My dad is in his 70's and he has a stash of model kits he bought up in the mid '80's. Unfortunaltely he stored them in the garage, eventually getting moved to the rafters. The garage wasn't ideal, and the rafters are even worse. I rescued his hoard, from slow heat destruction, and to build some for him. I know he's not going to touch these.
My goal was to try and get one built for Christmas.
After opening the boxes and inspecting them for damage (a few had tires melted into windows, bodies, etc. I was expecting worse) I selected an AMT '40 Ford. These are old 3 in 1 kits with metal axles. I was trying to build a period '50's style hot rod.
I didn't get it finished in time for Christmas, or his birthday... But I gave it to him on Easter. He seemed to appreciate it. At first he thought it was a die-cast and was handling it kinda ham-fistedly. I told him what I had doen, and he didn't even remember he had a stash of kits.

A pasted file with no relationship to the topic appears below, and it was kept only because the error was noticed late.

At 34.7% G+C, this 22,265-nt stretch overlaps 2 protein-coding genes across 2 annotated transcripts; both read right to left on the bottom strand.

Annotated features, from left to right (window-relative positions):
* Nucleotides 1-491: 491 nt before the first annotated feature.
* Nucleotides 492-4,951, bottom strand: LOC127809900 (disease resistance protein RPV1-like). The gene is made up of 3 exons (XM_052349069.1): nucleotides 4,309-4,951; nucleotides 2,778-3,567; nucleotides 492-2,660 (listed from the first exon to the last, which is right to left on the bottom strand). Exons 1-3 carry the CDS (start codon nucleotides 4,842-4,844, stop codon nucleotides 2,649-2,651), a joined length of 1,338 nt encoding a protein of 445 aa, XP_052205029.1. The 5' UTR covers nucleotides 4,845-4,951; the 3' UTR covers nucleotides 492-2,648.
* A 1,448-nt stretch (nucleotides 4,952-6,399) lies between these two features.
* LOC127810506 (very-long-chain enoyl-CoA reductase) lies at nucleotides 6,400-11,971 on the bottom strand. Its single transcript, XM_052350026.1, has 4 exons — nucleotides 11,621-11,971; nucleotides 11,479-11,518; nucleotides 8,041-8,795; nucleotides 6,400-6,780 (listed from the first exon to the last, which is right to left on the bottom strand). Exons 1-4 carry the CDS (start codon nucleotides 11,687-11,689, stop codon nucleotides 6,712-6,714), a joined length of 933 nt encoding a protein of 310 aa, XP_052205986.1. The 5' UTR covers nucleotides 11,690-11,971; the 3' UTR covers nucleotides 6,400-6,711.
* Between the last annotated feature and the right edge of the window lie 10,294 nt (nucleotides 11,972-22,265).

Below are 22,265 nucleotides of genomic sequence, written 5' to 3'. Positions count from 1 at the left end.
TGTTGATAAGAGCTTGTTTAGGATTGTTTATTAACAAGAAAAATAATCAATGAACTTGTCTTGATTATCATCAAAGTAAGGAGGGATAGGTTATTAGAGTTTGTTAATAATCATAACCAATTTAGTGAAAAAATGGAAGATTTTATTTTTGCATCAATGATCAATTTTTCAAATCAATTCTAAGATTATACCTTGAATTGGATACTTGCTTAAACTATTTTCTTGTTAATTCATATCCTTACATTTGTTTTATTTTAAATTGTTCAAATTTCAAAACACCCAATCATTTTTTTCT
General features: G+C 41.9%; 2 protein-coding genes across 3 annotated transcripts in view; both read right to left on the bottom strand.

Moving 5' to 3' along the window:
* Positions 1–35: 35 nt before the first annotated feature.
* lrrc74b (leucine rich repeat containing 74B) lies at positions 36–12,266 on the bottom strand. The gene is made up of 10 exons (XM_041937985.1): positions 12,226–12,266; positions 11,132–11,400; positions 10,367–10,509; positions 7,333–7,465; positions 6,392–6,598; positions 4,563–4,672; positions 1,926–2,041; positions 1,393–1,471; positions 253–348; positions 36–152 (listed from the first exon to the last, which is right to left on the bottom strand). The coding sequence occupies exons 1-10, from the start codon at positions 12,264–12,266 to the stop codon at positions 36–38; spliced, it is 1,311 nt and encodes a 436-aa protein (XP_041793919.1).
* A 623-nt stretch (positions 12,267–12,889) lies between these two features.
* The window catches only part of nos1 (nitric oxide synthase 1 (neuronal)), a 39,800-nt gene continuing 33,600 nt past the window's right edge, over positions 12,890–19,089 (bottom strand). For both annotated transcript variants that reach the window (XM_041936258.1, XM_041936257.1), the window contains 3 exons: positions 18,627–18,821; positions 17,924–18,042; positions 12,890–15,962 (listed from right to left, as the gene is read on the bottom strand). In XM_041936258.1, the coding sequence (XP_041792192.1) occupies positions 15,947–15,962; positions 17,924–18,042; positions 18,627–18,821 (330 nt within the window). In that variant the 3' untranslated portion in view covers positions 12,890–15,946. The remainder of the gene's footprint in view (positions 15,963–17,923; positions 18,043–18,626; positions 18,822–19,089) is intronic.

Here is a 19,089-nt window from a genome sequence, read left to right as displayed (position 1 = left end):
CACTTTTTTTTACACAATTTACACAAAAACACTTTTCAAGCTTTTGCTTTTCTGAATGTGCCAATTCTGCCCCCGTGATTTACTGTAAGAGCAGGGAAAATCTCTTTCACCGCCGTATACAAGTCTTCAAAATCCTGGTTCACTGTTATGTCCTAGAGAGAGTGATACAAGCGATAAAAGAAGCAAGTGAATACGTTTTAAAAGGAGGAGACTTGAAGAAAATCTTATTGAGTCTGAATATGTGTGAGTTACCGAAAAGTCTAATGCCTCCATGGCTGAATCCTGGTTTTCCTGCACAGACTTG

Anyway, onto the model. I usually do models with some degree of wear and weathering. When I try to do somethign nice and clean, the odds are stacked against me. First off, the decals in old AMT kits are about as thick as deli sliced ham, and have a border big enough to cause a dispute with the neighbors. This had flame decals for the fenders, but I couldn't get them to smooth out for my life, so I ended up removing those ones, and just leaving them on the flat areas of the hood and doors.
Secondly, my clearcoat wrinkled on the roof and trunklid. I used Krylon for the color and clearcoat, I think ther may have been some latent polish from when I polished the color coat. . Thirdly, when I was buffing out the wrinkles on the clear, I burnt through the paint in two spots. All of thes mistakes would be easy to hide/incorporate into a weathered build. My Dad didn't notice any of these flaws, and after a break I will start another for him, and hopefully get this one finished by Christmas.
I forgot to get pic of the engine, because the hood wouldn't stay open, but here is underneath, I forgot to add the second exhausst pipe, the one is molded into the chassis.